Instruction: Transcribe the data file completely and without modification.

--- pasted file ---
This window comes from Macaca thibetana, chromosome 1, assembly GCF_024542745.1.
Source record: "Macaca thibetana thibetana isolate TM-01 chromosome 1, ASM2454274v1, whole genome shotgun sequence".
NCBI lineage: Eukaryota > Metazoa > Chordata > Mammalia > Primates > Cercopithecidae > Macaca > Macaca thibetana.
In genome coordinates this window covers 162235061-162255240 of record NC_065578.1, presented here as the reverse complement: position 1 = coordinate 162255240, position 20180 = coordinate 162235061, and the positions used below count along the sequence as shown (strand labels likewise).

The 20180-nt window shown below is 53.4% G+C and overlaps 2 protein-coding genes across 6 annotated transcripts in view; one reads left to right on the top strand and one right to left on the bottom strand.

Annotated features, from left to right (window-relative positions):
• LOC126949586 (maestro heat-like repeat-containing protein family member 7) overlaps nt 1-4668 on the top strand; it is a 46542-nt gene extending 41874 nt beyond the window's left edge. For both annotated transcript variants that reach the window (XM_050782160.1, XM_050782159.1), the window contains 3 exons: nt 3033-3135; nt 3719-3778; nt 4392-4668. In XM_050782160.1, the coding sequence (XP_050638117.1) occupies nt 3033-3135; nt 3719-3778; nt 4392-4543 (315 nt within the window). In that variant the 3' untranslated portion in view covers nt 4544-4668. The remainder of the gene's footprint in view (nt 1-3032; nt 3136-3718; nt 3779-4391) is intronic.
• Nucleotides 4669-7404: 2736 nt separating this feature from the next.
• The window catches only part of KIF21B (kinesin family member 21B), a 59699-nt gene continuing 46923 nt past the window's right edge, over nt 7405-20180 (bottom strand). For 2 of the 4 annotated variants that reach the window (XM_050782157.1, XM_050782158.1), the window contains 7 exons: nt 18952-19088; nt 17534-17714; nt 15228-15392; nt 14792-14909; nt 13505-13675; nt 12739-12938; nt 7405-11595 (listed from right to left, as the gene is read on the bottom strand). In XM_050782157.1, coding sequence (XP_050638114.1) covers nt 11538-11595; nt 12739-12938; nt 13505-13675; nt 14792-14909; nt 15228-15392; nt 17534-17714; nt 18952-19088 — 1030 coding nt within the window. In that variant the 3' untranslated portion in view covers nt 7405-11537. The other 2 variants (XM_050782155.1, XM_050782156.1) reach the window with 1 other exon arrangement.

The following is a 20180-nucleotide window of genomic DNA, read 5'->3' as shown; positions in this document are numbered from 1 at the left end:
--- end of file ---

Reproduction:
This window comes from Macaca thibetana, chromosome 1, assembly GCF_024542745.1.
Source record: "Macaca thibetana thibetana isolate TM-01 chromosome 1, ASM2454274v1, whole genome shotgun sequence".
NCBI lineage: Eukaryota > Metazoa > Chordata > Mammalia > Primates > Cercopithecidae > Macaca > Macaca thibetana.
In genome coordinates this window covers 162235061-162255240 of record NC_065578.1, presented here as the reverse complement: position 1 = coordinate 162255240, position 20180 = coordinate 162235061, and the positions used below count along the sequence as shown (strand labels likewise).

The 20180-nt window shown below is 53.4% G+C and overlaps 2 protein-coding genes across 6 annotated transcripts in view; one reads left to right on the top strand and one right to left on the bottom strand.

Annotated features, from left to right (window-relative positions):
• LOC126949586 (maestro heat-like repeat-containing protein family member 7) overlaps nt 1-4668 on the top strand; it is a 46542-nt gene extending 41874 nt beyond the window's left edge. For both annotated transcript variants that reach the window (XM_050782160.1, XM_050782159.1), the window contains 3 exons: nt 3033-3135; nt 3719-3778; nt 4392-4668. In XM_050782160.1, the coding sequence (XP_050638117.1) occupies nt 3033-3135; nt 3719-3778; nt 4392-4543 (315 nt within the window). In that variant the 3' untranslated portion in view covers nt 4544-4668. The remainder of the gene's footprint in view (nt 1-3032; nt 3136-3718; nt 3779-4391) is intronic.
• Nucleotides 4669-7404: 2736 nt separating this feature from the next.
• The window catches only part of KIF21B (kinesin family member 21B), a 59699-nt gene continuing 46923 nt past the window's right edge, over nt 7405-20180 (bottom strand). For 2 of the 4 annotated variants that reach the window (XM_050782157.1, XM_050782158.1), the window contains 7 exons: nt 18952-19088; nt 17534-17714; nt 15228-15392; nt 14792-14909; nt 13505-13675; nt 12739-12938; nt 7405-11595 (listed from right to left, as the gene is read on the bottom strand). In XM_050782157.1, coding sequence (XP_050638114.1) covers nt 11538-11595; nt 12739-12938; nt 13505-13675; nt 14792-14909; nt 15228-15392; nt 17534-17714; nt 18952-19088 — 1030 coding nt within the window. In that variant the 3' untranslated portion in view covers nt 7405-11537. The other 2 variants (XM_050782155.1, XM_050782156.1) reach the window with 1 other exon arrangement.

The following is a 20180-nucleotide window of genomic DNA, read 5'->3' as shown; positions in this document are numbered from 1 at the left end: